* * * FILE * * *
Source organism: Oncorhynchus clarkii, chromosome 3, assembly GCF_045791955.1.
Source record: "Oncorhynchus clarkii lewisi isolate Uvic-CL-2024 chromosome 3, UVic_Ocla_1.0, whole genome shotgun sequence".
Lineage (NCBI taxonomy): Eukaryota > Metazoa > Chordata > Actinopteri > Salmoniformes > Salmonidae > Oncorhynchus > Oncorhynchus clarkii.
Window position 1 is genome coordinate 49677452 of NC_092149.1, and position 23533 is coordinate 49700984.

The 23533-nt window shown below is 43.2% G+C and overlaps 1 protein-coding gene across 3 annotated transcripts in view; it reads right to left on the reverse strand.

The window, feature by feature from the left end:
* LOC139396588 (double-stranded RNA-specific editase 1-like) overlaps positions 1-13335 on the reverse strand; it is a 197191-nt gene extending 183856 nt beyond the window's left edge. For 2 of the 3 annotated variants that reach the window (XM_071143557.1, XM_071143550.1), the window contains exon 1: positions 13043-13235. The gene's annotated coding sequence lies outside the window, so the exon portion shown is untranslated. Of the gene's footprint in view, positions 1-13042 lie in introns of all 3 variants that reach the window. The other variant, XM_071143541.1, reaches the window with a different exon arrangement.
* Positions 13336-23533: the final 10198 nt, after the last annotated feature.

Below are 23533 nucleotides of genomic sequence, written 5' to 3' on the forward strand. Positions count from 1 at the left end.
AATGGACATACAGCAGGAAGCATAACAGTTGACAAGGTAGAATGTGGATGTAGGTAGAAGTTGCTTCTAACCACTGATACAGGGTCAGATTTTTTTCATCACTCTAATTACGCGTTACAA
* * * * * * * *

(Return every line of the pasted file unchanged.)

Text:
Source organism: Oncorhynchus clarkii, chromosome 3, assembly GCF_045791955.1.
Source record: "Oncorhynchus clarkii lewisi isolate Uvic-CL-2024 chromosome 3, UVic_Ocla_1.0, whole genome shotgun sequence".
Lineage (NCBI taxonomy): Eukaryota > Metazoa > Chordata > Actinopteri > Salmoniformes > Salmonidae > Oncorhynchus > Oncorhynchus clarkii.
Window position 1 is genome coordinate 49677452 of NC_092149.1, and position 23533 is coordinate 49700984.

The 23533-nt window shown below is 43.2% G+C and overlaps 1 protein-coding gene across 3 annotated transcripts in view; it reads right to left on the reverse strand.

The window, feature by feature from the left end:
* LOC139396588 (double-stranded RNA-specific editase 1-like) overlaps positions 1-13335 on the reverse strand; it is a 197191-nt gene extending 183856 nt beyond the window's left edge. For 2 of the 3 annotated variants that reach the window (XM_071143557.1, XM_071143550.1), the window contains exon 1: positions 13043-13235. The gene's annotated coding sequence lies outside the window, so the exon portion shown is untranslated. Of the gene's footprint in view, positions 1-13042 lie in introns of all 3 variants that reach the window. The other variant, XM_071143541.1, reaches the window with a different exon arrangement.
* Positions 13336-23533: the final 10198 nt, after the last annotated feature.

Below are 23533 nucleotides of genomic sequence, written 5' to 3' on the forward strand. Positions count from 1 at the left end.
AATGGACATACAGCAGGAAGCATAACAGTTGACAAGGTAGAATGTGGATGTAGGTAGAAGTTGCTTCTAACCACTGATACAGGGTCAGATTTTTTTCATCACTCTAATTACGCGTTACAA